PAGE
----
Computer model helps simulate photosynthesis in plants, improve their leaves

Washington, November 11 : Researchers at the University of Illinois have devised a new method to successfully simulate photosynthesis in plants, and improve their productivity of leaves and fruit without needing extra fertilizer.

The researchers used a computer model, which mimics the process of evolution, for the purpose.

They have described their model, the first to simulate every step of the process of photosynthesis, in the journal Plant Physiology. They will also present their work at the BIO-Asia 2007 Conference in Bangkok, Thailand.

Photosynthesis converts light energy into chemical energy in plants, algae, phytoplankton and some species of bacteria and archaea. In plants, this process involves an elaborate array of chemical reactions requiring dozens of protein enzymes and other chemical components. Most part of the process takes place in plants’ leaves.

“The question we wanted to ask, was, ‘Can we do better than the plant, in terms of productivity?’” said principal investigator Steve Long, a professor of plant biology and crop sciences at the University of Illinois.

Long said that it was not feasible to experiment with actual plants directly because more than 100 proteins are involved in photosynthesis, and testing one protein at a time would require an enormous investment of time and money.

“But now that we have the photosynthetic process ‘in silico’, we can test all possible permutations on the supercomputer,” he said.

The researchers first created a reliable computer model that would accurately mimic the photosynthetic response to changes in the environment, with the help of the computational resources available at the National Center for Supercomputing Applications.

They then determined the relative abundance of each of the protein involved in photosynthesis, and created a series of linked differential equations, each mimicking a single photosynthetic step.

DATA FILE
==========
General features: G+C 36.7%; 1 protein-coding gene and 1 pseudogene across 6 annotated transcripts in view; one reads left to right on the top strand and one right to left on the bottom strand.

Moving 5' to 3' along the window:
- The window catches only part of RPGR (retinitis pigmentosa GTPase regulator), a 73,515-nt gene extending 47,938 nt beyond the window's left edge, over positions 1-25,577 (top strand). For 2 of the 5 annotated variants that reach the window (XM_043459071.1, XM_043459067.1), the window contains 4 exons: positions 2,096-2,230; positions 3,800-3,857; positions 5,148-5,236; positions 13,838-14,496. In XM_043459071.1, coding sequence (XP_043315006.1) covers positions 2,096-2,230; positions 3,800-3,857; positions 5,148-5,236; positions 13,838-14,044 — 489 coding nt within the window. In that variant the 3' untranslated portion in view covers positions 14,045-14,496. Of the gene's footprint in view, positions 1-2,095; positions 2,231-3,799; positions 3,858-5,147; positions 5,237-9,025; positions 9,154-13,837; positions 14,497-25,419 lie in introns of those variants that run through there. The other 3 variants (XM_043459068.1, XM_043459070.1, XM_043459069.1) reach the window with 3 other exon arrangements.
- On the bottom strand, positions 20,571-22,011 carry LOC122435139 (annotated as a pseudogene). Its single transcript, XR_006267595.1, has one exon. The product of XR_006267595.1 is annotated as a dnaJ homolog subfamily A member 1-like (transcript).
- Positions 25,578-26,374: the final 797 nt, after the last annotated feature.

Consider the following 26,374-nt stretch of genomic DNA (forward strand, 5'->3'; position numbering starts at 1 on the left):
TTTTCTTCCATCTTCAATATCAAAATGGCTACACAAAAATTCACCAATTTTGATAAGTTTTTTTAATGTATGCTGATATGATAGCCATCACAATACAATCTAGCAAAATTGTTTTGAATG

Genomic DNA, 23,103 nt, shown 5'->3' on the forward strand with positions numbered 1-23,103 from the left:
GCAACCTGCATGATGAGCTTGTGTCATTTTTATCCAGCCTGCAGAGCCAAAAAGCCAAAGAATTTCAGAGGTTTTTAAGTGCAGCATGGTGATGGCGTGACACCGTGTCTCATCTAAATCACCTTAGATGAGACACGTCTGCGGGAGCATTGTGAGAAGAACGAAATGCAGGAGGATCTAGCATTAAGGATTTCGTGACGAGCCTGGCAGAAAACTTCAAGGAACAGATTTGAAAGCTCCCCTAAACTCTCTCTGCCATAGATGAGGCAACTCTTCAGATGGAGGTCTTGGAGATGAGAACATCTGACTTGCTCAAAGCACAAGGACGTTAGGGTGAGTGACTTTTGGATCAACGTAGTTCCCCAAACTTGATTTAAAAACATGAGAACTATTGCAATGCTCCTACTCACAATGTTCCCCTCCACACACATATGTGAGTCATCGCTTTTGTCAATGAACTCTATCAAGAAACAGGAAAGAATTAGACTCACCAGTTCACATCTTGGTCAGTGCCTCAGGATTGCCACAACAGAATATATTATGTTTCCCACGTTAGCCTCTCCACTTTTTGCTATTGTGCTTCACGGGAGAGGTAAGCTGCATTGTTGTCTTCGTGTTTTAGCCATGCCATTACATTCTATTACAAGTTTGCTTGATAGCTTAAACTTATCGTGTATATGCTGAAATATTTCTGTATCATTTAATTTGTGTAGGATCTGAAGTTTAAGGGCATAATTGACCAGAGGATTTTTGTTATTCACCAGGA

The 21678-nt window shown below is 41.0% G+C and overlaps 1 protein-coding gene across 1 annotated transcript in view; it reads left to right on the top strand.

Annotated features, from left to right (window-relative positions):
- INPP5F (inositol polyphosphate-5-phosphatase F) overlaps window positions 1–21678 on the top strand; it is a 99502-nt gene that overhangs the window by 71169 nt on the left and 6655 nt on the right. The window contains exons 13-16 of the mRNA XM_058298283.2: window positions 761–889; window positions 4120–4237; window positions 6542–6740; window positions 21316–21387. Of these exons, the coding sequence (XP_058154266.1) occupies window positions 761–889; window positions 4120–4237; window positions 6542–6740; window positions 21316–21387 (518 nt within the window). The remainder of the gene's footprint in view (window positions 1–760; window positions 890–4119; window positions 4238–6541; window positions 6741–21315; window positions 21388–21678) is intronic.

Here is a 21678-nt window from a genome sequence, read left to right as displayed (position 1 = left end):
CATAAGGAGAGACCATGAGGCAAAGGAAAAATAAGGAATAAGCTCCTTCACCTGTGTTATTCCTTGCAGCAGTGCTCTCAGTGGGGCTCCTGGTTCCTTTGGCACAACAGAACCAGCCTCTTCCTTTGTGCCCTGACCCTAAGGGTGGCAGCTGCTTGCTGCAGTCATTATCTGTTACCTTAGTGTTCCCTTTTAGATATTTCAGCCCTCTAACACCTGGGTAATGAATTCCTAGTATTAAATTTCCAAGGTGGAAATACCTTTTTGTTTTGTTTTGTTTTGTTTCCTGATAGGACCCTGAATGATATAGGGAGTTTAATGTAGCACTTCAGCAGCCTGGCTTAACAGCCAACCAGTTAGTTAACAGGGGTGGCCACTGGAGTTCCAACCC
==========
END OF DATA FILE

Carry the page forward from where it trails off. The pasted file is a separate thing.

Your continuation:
The researchers kept adjusting the model until it successfully predicted the outcome of experiments conducted on real leaves, including their dynamic response to environmental variation. After that, the model was programmed to randomly alter levels of individual enzymes in the photosynthetic process.

Long revealed that using “evolutionary algorithms” that mimic evolution by selecting for desirable traits, the model hunted for enzymes that would enhance plant productivity when increased.

Long said that the research team was well aware that before a crop plant like wheat produces grain, most of the nitrogen it takes in goes into the photosynthetic proteins of its leaves. The process revealed several proteins that, if present in higher concentrations relative to others, could greatly enhance the productivity of the plant.

The new findings are consistent with results from other researchers, who found that increases in one of these proteins in transgenic plants increased productivity.

“By rearranging the investment of nitrogen, we could almost double efficiency,” Long said.

He also had a suggestion as to why, right from the beginning, plants had not evolved as productive as their process made them.

“The answer may lie in the fact that evolution selects for survival and fecundity, while we were selecting for increased productivity,” he said.

He said that the changes suggested in the model might undermine the survival of a plant living in the wild, adding: “But our analyses suggest they will be viable in the farmer’s field.” (ANI)